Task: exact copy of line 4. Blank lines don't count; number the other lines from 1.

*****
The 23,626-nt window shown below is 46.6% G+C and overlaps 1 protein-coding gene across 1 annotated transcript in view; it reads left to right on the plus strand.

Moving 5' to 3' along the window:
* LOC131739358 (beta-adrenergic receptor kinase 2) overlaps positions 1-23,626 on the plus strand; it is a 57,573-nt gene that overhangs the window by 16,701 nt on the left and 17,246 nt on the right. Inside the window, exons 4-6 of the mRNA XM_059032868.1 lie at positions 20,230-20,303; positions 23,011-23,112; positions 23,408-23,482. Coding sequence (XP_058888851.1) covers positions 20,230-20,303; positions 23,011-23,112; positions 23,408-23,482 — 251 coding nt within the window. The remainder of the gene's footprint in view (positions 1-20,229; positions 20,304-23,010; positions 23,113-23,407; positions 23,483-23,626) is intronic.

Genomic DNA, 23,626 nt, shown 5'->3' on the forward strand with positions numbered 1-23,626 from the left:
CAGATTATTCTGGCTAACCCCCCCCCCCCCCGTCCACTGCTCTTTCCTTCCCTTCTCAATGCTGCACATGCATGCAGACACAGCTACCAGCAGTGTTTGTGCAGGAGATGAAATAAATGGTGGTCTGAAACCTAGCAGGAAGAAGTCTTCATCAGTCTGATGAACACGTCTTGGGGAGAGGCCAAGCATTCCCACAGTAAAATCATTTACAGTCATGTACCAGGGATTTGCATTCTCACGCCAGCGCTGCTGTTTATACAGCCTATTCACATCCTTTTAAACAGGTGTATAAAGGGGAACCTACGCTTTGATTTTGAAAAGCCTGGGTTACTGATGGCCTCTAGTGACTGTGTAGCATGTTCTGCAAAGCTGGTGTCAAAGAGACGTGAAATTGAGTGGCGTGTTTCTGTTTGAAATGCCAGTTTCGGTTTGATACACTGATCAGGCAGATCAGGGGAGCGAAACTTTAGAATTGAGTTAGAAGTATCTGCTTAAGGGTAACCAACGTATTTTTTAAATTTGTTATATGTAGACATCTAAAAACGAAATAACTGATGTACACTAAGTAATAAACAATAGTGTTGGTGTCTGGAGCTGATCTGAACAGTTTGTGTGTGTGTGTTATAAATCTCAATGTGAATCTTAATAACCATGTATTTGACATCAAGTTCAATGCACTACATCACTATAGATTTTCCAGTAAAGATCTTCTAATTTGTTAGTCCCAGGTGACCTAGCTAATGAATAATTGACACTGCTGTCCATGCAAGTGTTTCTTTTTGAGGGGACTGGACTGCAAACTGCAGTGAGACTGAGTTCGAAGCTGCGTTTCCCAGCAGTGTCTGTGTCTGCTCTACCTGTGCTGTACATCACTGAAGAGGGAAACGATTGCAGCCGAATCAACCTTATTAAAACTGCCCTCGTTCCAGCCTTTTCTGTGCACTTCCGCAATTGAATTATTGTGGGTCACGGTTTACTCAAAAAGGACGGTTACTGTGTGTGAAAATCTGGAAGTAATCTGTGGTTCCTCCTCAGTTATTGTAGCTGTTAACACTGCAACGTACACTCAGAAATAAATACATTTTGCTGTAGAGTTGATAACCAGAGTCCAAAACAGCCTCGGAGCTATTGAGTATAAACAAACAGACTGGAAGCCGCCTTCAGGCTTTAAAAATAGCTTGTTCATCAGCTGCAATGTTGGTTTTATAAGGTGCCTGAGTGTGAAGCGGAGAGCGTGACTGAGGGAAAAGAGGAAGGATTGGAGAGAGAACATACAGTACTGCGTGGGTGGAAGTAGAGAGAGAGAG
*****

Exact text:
Genomic DNA, 23,626 nt, shown 5'->3' on the forward strand with positions numbered 1-23,626 from the left: